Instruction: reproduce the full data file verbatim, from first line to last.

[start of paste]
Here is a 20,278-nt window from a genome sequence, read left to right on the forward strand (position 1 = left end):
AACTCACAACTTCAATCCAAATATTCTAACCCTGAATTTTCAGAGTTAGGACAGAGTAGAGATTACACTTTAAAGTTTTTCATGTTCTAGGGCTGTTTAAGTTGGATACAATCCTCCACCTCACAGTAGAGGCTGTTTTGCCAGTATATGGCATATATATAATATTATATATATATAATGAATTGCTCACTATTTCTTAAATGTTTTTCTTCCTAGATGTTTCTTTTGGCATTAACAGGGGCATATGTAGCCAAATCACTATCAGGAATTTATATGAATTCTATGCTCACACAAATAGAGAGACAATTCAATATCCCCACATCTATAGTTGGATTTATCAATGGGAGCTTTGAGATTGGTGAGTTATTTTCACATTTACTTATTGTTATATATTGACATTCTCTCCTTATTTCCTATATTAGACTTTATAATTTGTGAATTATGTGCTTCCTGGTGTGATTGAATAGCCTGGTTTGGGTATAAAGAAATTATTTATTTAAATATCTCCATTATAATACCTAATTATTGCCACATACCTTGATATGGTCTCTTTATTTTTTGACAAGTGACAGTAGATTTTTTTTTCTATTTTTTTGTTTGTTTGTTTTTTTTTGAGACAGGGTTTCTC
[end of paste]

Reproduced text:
Here is a 20,278-nt window from a genome sequence, read left to right on the forward strand (position 1 = left end):
AACTCACAACTTCAATCCAAATATTCTAACCCTGAATTTTCAGAGTTAGGACAGAGTAGAGATTACACTTTAAAGTTTTTCATGTTCTAGGGCTGTTTAAGTTGGATACAATCCTCCACCTCACAGTAGAGGCTGTTTTGCCAGTATATGGCATATATATAATATTATATATATATAATGAATTGCTCACTATTTCTTAAATGTTTTTCTTCCTAGATGTTTCTTTTGGCATTAACAGGGGCATATGTAGCCAAATCACTATCAGGAATTTATATGAATTCTATGCTCACACAAATAGAGAGACAATTCAATATCCCCACATCTATAGTTGGATTTATCAATGGGAGCTTTGAGATTGGTGAGTTATTTTCACATTTACTTATTGTTATATATTGACATTCTCTCCTTATTTCCTATATTAGACTTTATAATTTGTGAATTATGTGCTTCCTGGTGTGATTGAATAGCCTGGTTTGGGTATAAAGAAATTATTTATTTAAATATCTCCATTATAATACCTAATTATTGCCACATACCTTGATATGGTCTCTTTATTTTTTGACAAGTGACAGTAGATTTTTTTTTCTATTTTTTTGTTTGTTTGTTTTTTTTTGAGACAGGGTTTCTC